Why It Matters

Justice for sex crime victims

People who have been sexually assaulted may sometimes feel they have more reasons not to report it than go to the police - often fearing they have too little evidence, or that no one will believe them.

Some are frustrated after coming forward, having to make multiple trips to different agencies. Others find themselves in a tough spot in court, revisiting a traumatic incident during a cross-examination that may extend to being vexatious.

A new one-stop centre set up by the police and Singapore General Hospital (SGH) at the Police Cantonment Complex aims to reduce such stress. It is among initiatives announced by the Ministry of Home Affairs last Friday to support sexual crime victims. This follows a review of investigation and court processes, revealed last August as Home Affairs and Law Minister K. Shanmugam criticised lawyer Edmund Wong, who defended his client's molestation charge by focusing on the victim's breasts and attractiveness.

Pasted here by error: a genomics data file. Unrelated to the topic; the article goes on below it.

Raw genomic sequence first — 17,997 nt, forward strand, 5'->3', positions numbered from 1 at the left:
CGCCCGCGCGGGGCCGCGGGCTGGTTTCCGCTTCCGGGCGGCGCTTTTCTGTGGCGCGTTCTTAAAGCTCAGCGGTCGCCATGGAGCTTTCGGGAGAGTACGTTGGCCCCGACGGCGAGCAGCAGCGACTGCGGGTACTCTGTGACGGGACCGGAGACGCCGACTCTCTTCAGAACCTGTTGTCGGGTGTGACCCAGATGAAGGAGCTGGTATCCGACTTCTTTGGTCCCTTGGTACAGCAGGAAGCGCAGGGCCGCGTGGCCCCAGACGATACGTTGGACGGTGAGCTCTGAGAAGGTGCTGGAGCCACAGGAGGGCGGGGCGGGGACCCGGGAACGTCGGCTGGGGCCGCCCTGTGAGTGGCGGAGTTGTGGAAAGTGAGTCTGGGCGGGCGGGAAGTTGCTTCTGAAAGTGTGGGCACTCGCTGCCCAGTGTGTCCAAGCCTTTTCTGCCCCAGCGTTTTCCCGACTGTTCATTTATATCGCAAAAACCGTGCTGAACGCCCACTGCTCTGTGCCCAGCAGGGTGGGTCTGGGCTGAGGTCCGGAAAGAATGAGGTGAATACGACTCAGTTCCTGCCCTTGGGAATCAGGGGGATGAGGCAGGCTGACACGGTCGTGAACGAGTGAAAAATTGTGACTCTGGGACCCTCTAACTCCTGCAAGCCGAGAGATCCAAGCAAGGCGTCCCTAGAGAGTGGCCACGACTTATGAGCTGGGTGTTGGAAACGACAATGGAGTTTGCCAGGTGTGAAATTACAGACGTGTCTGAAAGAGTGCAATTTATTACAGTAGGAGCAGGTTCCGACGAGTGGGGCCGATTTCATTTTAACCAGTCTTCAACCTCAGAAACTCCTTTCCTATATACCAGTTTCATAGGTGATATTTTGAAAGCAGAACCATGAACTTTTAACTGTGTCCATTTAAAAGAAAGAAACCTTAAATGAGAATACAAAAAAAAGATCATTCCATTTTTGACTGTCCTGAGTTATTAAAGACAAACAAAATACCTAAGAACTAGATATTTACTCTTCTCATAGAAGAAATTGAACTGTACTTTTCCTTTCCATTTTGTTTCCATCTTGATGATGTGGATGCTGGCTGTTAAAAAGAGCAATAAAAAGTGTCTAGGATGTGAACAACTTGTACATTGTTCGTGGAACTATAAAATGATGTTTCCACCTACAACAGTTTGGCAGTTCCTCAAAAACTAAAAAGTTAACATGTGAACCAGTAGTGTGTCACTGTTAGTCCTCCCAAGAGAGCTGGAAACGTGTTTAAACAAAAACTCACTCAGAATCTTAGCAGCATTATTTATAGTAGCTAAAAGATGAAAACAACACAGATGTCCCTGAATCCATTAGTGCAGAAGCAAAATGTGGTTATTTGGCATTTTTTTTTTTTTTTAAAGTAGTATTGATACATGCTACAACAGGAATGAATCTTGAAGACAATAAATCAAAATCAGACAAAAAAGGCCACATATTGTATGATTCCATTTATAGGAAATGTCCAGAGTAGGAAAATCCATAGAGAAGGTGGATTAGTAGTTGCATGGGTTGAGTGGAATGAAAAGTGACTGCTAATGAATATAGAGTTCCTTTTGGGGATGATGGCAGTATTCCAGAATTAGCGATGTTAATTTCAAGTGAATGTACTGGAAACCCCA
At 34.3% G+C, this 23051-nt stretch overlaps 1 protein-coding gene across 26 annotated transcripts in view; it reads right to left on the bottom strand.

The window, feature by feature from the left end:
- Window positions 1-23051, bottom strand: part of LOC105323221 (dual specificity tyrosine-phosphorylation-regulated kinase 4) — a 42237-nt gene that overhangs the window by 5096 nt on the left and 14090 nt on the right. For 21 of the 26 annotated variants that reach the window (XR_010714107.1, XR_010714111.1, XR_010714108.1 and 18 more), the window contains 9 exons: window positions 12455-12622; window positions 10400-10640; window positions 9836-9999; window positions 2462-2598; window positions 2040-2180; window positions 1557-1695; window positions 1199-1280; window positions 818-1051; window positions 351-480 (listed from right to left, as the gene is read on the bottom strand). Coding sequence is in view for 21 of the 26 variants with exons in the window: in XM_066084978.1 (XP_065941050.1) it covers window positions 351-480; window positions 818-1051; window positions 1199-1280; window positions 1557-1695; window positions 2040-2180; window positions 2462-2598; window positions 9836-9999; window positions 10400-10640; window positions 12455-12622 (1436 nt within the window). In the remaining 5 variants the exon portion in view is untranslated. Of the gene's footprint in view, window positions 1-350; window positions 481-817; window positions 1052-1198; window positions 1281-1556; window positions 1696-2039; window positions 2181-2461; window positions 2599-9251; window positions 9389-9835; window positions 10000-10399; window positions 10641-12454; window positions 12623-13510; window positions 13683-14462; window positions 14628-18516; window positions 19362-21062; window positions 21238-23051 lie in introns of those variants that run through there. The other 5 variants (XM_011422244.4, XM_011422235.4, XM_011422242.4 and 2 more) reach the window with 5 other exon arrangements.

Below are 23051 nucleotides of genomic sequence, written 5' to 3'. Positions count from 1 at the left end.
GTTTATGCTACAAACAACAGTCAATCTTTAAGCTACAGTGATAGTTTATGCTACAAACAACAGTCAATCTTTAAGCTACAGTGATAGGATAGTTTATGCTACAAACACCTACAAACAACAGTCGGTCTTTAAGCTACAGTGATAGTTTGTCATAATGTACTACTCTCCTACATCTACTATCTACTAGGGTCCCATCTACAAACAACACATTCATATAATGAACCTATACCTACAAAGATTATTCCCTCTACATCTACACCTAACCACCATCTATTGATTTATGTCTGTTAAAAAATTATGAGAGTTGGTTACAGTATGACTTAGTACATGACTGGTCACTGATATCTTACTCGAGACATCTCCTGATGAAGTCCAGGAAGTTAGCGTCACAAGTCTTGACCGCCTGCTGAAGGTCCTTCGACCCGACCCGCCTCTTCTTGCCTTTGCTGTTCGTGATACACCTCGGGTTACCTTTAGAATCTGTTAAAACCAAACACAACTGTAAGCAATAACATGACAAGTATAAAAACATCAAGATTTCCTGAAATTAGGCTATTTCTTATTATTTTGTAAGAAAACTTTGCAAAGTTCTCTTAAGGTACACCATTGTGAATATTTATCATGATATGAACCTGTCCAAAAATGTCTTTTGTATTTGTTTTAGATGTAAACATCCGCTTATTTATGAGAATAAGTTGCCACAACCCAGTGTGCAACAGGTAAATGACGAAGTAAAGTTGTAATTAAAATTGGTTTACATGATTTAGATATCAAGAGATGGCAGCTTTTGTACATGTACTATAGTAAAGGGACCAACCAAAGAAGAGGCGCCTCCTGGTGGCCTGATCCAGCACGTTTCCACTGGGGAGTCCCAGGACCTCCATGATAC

Instead of travelling to a public hospital for examinations, those who make police reports within 72 hours of being raped will be seen by SGH doctors at the centre, which also provides victim care support. They will also be interviewed by the police at the complex.

Laws and court processes will be strengthened to reduce victims' trauma, while being fair to the accused. Experts hope that the improvements can address the under-reporting of sexual crimes, stressing the need to be sensitive in handling victims. While an average of about 150 rape cases are reported in a year, there are many who do not go to the police.

Measures like the one-stop centre could tackle under-reporting, looking at Japan's experience. The authorities have received more than 200 inquiries on sexual violence since a similar centre in the Nagasaki prefecture opened last April, compared to a dozen such inquiries in a year previously. Japan is set to expand such centres to all prefectures by 2020.

One hopes that Singapore's new initiatives will have a similar effect, helping to ensure that perpetrators do not get away scot-free.

A version of this article appeared in the print edition of The Straits Times on February 21, 2017, with the headline 'Justice for sex crime victims'. Print Edition | Subscribe